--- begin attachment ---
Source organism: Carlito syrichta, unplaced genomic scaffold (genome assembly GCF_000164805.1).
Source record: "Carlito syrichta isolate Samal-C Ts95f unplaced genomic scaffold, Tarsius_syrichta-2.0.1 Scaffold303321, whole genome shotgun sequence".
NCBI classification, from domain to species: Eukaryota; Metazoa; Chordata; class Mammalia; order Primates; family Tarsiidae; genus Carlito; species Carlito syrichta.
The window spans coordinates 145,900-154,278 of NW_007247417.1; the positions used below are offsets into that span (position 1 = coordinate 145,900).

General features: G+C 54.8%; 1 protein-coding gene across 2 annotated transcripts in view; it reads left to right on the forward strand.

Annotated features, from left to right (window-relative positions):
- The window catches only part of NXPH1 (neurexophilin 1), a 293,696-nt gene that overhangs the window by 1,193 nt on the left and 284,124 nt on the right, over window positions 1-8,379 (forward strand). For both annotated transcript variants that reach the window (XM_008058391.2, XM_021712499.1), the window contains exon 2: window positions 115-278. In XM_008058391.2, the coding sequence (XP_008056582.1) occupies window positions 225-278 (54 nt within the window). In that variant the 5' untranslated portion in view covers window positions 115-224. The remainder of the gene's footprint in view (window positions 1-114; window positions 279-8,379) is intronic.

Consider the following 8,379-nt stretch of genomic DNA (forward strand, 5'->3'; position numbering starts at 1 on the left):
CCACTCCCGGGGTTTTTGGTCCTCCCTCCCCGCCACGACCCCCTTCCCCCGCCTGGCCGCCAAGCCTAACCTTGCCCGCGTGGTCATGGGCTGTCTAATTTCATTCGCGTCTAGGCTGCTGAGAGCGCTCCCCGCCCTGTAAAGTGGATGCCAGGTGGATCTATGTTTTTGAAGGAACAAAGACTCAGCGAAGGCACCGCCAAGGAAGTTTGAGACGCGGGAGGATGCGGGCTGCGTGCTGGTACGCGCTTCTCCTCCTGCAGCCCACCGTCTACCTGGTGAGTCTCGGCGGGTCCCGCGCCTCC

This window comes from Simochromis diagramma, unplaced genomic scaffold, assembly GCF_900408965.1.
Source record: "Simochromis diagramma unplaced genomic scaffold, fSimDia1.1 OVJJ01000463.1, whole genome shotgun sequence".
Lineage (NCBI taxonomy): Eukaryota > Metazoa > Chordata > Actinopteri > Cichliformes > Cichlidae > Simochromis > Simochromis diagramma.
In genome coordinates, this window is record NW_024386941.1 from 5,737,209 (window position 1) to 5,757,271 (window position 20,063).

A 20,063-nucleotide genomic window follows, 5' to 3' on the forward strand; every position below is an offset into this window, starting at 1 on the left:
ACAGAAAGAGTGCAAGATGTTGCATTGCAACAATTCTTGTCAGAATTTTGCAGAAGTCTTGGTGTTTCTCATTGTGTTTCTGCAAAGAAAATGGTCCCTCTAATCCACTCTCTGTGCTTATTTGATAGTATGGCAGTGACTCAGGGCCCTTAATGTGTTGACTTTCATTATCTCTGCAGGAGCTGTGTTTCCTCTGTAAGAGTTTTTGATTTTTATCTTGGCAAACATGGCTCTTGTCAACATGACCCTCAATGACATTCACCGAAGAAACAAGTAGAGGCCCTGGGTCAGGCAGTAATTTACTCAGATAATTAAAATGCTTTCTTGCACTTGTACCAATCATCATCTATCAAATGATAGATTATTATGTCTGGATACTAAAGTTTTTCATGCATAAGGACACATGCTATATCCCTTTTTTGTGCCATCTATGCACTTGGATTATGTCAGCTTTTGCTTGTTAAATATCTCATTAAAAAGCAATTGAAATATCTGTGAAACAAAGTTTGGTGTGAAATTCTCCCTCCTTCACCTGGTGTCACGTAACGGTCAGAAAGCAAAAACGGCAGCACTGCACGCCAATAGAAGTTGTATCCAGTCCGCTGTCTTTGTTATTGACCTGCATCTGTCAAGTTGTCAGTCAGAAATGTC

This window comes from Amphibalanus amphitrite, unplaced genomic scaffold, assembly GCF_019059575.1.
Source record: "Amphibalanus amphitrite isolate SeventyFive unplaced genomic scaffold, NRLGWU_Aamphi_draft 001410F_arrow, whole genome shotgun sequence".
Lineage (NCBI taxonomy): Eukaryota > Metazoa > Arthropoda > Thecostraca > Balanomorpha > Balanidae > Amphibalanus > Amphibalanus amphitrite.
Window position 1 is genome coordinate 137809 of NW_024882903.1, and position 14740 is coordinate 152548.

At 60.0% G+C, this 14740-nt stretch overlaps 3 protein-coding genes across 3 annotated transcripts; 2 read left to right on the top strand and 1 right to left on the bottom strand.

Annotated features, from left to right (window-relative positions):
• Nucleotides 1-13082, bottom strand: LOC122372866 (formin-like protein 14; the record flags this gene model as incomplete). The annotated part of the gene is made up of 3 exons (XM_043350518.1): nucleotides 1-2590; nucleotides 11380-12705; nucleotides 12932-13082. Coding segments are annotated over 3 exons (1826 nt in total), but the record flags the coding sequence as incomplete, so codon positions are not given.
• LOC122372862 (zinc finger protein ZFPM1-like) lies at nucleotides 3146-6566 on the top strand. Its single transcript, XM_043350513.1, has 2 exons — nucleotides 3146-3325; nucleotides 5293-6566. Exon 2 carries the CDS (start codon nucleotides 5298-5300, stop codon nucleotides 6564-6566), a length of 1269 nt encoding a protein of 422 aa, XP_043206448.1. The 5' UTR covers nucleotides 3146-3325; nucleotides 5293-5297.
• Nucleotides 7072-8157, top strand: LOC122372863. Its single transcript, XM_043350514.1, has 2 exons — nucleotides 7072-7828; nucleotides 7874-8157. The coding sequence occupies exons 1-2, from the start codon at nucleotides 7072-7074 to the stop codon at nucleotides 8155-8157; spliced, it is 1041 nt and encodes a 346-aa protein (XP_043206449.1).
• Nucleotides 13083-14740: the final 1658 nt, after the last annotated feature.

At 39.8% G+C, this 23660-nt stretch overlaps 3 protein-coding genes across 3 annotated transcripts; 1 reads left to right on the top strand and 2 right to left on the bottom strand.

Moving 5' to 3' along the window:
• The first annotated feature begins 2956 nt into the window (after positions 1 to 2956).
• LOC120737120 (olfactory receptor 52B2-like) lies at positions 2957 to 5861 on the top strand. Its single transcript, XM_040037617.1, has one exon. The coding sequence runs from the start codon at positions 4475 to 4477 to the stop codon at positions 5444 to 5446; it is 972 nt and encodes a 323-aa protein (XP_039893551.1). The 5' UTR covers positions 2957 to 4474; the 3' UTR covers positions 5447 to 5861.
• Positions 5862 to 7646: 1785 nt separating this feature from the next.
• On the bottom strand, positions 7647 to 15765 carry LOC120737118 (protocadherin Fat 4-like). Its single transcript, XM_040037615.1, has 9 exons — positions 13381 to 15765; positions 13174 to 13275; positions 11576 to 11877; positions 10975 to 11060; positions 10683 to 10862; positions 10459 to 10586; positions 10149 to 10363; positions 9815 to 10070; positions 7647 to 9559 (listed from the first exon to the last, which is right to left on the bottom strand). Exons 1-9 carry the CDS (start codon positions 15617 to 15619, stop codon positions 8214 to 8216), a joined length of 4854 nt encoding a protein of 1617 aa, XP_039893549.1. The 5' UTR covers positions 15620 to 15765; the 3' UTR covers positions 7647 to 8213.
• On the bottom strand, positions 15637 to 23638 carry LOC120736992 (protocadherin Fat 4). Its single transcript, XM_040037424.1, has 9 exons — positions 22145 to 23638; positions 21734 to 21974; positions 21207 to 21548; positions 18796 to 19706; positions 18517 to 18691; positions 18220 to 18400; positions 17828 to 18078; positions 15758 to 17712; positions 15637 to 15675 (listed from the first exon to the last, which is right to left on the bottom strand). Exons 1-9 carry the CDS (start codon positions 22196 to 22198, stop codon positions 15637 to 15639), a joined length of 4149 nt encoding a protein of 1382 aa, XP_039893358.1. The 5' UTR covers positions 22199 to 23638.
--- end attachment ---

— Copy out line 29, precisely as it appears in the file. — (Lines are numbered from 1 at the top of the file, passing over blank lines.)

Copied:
• LOC120737120 (olfactory receptor 52B2-like) lies at positions 2957 to 5861 on the top strand. Its single transcript, XM_040037617.1, has one exon. The coding sequence runs from the start codon at positions 4475 to 4477 to the stop codon at positions 5444 to 5446; it is 972 nt and encodes a 323-aa protein (XP_039893551.1). The 5' UTR covers positions 2957 to 4474; the 3' UTR covers positions 5447 to 5861.